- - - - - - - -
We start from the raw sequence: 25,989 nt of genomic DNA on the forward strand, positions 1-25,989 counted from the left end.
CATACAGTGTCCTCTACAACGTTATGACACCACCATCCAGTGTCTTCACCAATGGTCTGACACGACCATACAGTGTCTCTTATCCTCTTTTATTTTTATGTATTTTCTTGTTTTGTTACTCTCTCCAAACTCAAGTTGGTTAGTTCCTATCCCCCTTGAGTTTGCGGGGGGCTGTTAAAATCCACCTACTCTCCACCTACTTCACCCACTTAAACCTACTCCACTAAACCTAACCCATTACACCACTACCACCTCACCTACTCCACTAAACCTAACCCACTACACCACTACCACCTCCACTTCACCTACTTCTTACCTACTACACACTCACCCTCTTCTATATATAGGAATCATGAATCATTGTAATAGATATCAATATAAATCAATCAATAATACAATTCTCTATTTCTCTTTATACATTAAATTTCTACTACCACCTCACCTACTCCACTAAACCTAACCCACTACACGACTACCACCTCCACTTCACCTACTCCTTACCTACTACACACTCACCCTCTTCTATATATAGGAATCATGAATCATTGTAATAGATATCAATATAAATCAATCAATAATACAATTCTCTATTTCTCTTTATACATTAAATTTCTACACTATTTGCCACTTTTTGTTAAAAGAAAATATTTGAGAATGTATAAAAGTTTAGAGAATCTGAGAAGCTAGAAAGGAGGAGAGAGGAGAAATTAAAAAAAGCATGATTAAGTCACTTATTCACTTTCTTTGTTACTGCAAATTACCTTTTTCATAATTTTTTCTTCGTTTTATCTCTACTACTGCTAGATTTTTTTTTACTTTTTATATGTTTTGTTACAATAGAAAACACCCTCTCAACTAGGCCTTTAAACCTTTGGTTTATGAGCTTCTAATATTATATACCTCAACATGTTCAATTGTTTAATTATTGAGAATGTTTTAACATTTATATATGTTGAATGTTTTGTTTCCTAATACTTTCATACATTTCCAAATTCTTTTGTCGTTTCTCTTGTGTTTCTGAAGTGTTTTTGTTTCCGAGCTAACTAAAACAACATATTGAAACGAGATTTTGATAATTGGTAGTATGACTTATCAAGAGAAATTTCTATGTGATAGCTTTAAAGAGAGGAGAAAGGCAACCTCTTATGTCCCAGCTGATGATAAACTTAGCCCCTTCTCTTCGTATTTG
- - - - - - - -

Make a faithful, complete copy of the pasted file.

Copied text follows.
We start from the raw sequence: 25,989 nt of genomic DNA on the forward strand, positions 1-25,989 counted from the left end.
CATACAGTGTCCTCTACAACGTTATGACACCACCATCCAGTGTCTTCACCAATGGTCTGACACGACCATACAGTGTCTCTTATCCTCTTTTATTTTTATGTATTTTCTTGTTTTGTTACTCTCTCCAAACTCAAGTTGGTTAGTTCCTATCCCCCTTGAGTTTGCGGGGGGCTGTTAAAATCCACCTACTCTCCACCTACTTCACCCACTTAAACCTACTCCACTAAACCTAACCCATTACACCACTACCACCTCACCTACTCCACTAAACCTAACCCACTACACCACTACCACCTCCACTTCACCTACTTCTTACCTACTACACACTCACCCTCTTCTATATATAGGAATCATGAATCATTGTAATAGATATCAATATAAATCAATCAATAATACAATTCTCTATTTCTCTTTATACATTAAATTTCTACTACCACCTCACCTACTCCACTAAACCTAACCCACTACACGACTACCACCTCCACTTCACCTACTCCTTACCTACTACACACTCACCCTCTTCTATATATAGGAATCATGAATCATTGTAATAGATATCAATATAAATCAATCAATAATACAATTCTCTATTTCTCTTTATACATTAAATTTCTACACTATTTGCCACTTTTTGTTAAAAGAAAATATTTGAGAATGTATAAAAGTTTAGAGAATCTGAGAAGCTAGAAAGGAGGAGAGAGGAGAAATTAAAAAAAGCATGATTAAGTCACTTATTCACTTTCTTTGTTACTGCAAATTACCTTTTTCATAATTTTTTCTTCGTTTTATCTCTACTACTGCTAGATTTTTTTTTACTTTTTATATGTTTTGTTACAATAGAAAACACCCTCTCAACTAGGCCTTTAAACCTTTGGTTTATGAGCTTCTAATATTATATACCTCAACATGTTCAATTGTTTAATTATTGAGAATGTTTTAACATTTATATATGTTGAATGTTTTGTTTCCTAATACTTTCATACATTTCCAAATTCTTTTGTCGTTTCTCTTGTGTTTCTGAAGTGTTTTTGTTTCCGAGCTAACTAAAACAACATATTGAAACGAGATTTTGATAATTGGTAGTATGACTTATCAAGAGAAATTTCTATGTGATAGCTTTAAAGAGAGGAGAAAGGCAACCTCTTATGTCCCAGCTGATGATAAACTTAGCCCCTTCTCTTCGTATTTG